A suicide car bomb attack targeting NATO troops killed about 20 people near parliament in the capital Kabul today. More than 50 others were wounded. An army doctor said it was the worst bombing in the city for more than a year.
The Taliban immediately claimed responsibility, saying they had targeted ‘invading NATO forces’. The insurgents said they used a van loaded with 750 kg of explosives. The attack came amid US-led military operations in Helmand Province and in the Taliban stronghold, Kandahar. Success in these operations would be essential for President Obama’s intended withdrawal of US combat troops to begin in July 2011.
The BBC defence and security correspondent Nick Childs says, “The Western alliance is making no bones about the fact that it is trying to wrest the military initiative in Afghanistan from the insurgents. So, in the battle for perceptions and hearts and minds, this will be a serious blow, with the high loss of life both of NATO troops and local civilians.”
A spokesman for the international peacekeeping force confirmed that six of its soldiers had been killed. Apart from the five US soldiers, one Canadian is believed to have died. But most of the casualties were civilians, as is the case in most attacks by combatants.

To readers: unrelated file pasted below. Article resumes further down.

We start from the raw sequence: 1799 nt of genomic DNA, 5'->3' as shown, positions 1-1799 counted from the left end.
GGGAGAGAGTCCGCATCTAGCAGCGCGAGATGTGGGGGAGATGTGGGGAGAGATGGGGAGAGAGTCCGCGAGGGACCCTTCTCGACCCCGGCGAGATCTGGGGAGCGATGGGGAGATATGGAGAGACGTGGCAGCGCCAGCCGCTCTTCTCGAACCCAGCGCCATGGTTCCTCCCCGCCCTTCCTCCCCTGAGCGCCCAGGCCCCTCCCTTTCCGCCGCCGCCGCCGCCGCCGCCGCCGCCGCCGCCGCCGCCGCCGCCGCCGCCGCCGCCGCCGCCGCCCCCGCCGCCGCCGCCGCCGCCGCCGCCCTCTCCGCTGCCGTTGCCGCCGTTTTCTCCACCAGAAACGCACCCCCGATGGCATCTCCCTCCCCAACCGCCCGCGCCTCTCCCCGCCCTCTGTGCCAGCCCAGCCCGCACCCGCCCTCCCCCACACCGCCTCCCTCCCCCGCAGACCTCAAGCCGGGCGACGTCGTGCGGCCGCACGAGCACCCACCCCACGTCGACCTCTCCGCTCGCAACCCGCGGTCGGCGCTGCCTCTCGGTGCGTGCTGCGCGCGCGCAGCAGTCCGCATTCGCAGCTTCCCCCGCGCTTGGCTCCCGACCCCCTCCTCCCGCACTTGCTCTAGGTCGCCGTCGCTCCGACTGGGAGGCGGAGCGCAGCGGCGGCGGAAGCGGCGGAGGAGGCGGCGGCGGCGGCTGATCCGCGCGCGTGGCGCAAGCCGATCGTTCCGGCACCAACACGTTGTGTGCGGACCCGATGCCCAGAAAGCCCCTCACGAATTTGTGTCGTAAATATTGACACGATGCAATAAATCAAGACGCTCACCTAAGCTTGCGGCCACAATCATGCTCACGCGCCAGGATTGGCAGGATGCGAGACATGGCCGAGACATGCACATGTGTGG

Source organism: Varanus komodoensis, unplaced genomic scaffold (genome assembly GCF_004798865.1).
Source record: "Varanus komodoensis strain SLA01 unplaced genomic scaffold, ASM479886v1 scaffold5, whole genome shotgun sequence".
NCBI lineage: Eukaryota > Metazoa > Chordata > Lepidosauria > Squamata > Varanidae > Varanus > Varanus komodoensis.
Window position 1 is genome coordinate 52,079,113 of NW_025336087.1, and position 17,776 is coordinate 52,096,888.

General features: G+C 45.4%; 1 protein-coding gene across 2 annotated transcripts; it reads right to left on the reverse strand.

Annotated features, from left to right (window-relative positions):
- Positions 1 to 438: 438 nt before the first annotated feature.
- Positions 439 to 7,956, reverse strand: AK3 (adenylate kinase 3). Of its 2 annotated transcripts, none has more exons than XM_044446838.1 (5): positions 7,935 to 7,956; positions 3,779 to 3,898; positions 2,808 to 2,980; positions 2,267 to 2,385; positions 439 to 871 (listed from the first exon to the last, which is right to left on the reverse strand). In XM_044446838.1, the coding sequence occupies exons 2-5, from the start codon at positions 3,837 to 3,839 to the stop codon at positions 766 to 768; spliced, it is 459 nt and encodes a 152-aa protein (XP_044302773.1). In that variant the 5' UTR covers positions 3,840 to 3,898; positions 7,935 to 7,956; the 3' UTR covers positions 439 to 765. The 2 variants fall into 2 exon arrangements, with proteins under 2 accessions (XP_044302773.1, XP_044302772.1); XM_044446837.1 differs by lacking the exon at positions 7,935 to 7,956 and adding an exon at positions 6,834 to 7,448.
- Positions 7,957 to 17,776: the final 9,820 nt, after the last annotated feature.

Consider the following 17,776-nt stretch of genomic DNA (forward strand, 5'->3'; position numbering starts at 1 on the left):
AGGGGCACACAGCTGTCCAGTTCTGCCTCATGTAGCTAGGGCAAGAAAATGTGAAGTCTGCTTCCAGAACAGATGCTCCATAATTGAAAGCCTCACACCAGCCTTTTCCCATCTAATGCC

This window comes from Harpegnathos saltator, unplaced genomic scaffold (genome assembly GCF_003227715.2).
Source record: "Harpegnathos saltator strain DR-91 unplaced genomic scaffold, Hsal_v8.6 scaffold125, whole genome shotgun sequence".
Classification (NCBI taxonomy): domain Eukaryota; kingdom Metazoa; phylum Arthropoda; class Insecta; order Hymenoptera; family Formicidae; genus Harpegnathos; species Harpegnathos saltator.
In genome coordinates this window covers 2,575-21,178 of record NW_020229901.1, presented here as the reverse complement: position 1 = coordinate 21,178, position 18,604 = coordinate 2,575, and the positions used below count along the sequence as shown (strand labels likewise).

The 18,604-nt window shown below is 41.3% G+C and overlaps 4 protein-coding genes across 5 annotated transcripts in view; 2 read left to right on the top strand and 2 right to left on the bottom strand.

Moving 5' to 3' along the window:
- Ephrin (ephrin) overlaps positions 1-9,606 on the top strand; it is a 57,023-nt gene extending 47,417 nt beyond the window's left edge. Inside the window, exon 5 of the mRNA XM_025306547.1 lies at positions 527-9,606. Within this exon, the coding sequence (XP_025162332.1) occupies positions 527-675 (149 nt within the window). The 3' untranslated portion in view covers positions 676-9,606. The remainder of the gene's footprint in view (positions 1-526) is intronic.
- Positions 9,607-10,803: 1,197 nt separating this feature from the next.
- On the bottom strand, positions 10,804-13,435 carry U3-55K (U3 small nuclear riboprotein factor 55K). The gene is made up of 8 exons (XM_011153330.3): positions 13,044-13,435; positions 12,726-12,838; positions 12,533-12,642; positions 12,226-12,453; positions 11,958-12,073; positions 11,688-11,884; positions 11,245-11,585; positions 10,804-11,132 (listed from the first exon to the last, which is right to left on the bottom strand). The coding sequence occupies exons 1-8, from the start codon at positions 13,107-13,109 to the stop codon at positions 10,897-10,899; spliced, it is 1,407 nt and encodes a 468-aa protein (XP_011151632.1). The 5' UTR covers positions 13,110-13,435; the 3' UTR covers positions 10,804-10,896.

There was another attack inside Pakistan. At least 12 people were killed in a bomb blast near a police vehicle in the north-western Pakistani town of Dera Ismail Khan. Officials said the bomb was planted on a bicycle and targeted the deputy police superintendent, who was killed along with his guard and driver.
There have been a number of US drone strikes inside Pakistan since the attempted bomb attack in New York in early May. An American citizen of Pakistani origin, Faisal Shahzad, is in custody as the main suspect and is being interrogated. In response, Secretary of State Hillary Clinton had warned of serious consequences for Pakistan if security threats appeared to originate from that country.
As President Obama’s deadline of July 2011 for a military drawdown approaches, violence on both sides is likely to increase, resulting in casualties not only among combatants, but critically, among civilians.